JAIC 1997, Volume 36, Number 1, Article 1 (pp. 1 to 16)
JAIC online
Journal of the American Institute for Conservation
JAIC 1997, Volume 36, Number 1, Article 1 (pp. 1 to 16)

WITH PAINT FROM CLAUS & FRITZ: A STUDY OF AN AMSTERDAM PAINTING MATERIALS FIRM (1841–1931)

MICHEL LAAR, & AVIVA BURNSTOCK



4 THE PAINT

The Van Beek firm still possesses a tube of sap green paint from Claus & Fritz (fig. 10), while in Dijsselhof's paint box at the Drents Museum at Assen, in addition to a few tubes of the manufacturers Oud Hollandse (Scheveningen), P. Briault (Paris), Dr. Fr. Schoenefeld (Düsseldorf), H. Schmincke & Co. (Düsseldorf), and Schouten en Voskuyl (Amsterdam), there are at least 62 Claus & Fritz tubes containing oil paint in 34 different colors. The tubes come in four different sizes, and one of them, emerald green, is labeled “Study Oil Paint.” Since the tubes have been little used, Dijsselhof probably bought them toward the end of his life. The Rijks-prentenkabinet in Amsterdam also has a box with many Claus & Fritz tubes, which came from the painter Hendrik van Borssum Buisman (1873–1951), who was also curator of the Teylers Museum at Haarlem.

Fig. 10. Paint tubes from Claus & Fritz from the paintbox of Gerrit Willem Dijsselhof, Drents Museum, Assen, the Netherlands, and the sap green tube from the firm of Van Beek, Amsterdam. The tube of emerald green, lower left, carries the descriptive “Study Oil Paint.” Photograph courtesy of the Rijksmuseum, Amsterdam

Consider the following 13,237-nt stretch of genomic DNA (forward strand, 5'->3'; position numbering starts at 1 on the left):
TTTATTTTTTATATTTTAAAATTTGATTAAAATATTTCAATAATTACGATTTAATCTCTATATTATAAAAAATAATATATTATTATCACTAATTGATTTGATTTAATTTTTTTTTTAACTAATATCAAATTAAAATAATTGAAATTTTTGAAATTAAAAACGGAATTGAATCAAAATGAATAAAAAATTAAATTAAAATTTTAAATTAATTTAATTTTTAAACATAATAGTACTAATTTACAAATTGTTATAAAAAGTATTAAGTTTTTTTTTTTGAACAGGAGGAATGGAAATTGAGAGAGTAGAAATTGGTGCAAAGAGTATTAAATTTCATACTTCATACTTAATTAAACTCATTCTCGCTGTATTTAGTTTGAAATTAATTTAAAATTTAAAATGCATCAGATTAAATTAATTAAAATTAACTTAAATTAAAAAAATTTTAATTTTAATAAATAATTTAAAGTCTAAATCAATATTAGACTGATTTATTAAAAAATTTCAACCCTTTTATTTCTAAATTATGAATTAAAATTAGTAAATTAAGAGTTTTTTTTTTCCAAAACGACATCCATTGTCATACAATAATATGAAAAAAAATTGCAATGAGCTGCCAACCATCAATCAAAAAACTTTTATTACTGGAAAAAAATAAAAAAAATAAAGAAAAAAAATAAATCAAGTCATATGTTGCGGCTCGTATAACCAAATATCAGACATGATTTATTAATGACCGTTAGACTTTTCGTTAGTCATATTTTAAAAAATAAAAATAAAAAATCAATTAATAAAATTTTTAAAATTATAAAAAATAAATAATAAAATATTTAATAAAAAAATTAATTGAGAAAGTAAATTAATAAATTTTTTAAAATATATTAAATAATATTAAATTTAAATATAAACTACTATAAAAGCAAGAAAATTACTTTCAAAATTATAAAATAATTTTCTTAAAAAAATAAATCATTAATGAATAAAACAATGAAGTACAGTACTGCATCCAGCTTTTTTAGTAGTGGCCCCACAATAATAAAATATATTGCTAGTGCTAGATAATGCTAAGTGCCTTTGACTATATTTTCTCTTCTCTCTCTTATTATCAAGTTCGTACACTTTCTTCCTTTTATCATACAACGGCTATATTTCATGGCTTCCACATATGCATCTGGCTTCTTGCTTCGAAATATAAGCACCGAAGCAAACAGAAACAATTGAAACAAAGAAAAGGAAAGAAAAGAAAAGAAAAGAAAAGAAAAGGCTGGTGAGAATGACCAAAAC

A good idea of the range of colors sold by the firm is also given in a price list issued in January 1928 by the Amsterdam firm of A. J. van der Linde (fig. 11). The wide assortment listed under the name Claus & Fritz includes cadmium colors, modern pigments that only came into commercial production around 1910 (Gettens and Stout 1966, 149). They illustrate that Claus & Fritz offered modern pigments, while the firm's thoroughness is indicated by the presence of Antwerp, Prussian, and Berlin blue, pigments generally regarded as synonymous. Unfortunately, these three colors are not present in the paint boxes of Dijsselhof and Van Borssum Buisman, so it is not yet possible to discover the differences between them. Also characteristic of the firm's range are the colors vine black and geranium lake. The brown mars colors, which were among those bought by Dijsselhof, do not appear in this list, however. Bitumen is on the price list, but neither Dijsselhof nor Van Borssum Buisman appears to have used it.

Fig. 11. Price list from the A. J. van der Linde artists' supply shop, Amsterdam, 1928, showing Claus & Fritz paints for sale. Photograph courtesy of the Rijksmuseum, Amsterdam


Copyright © 1997 American Institute for Conservation of Historic and Artistic Works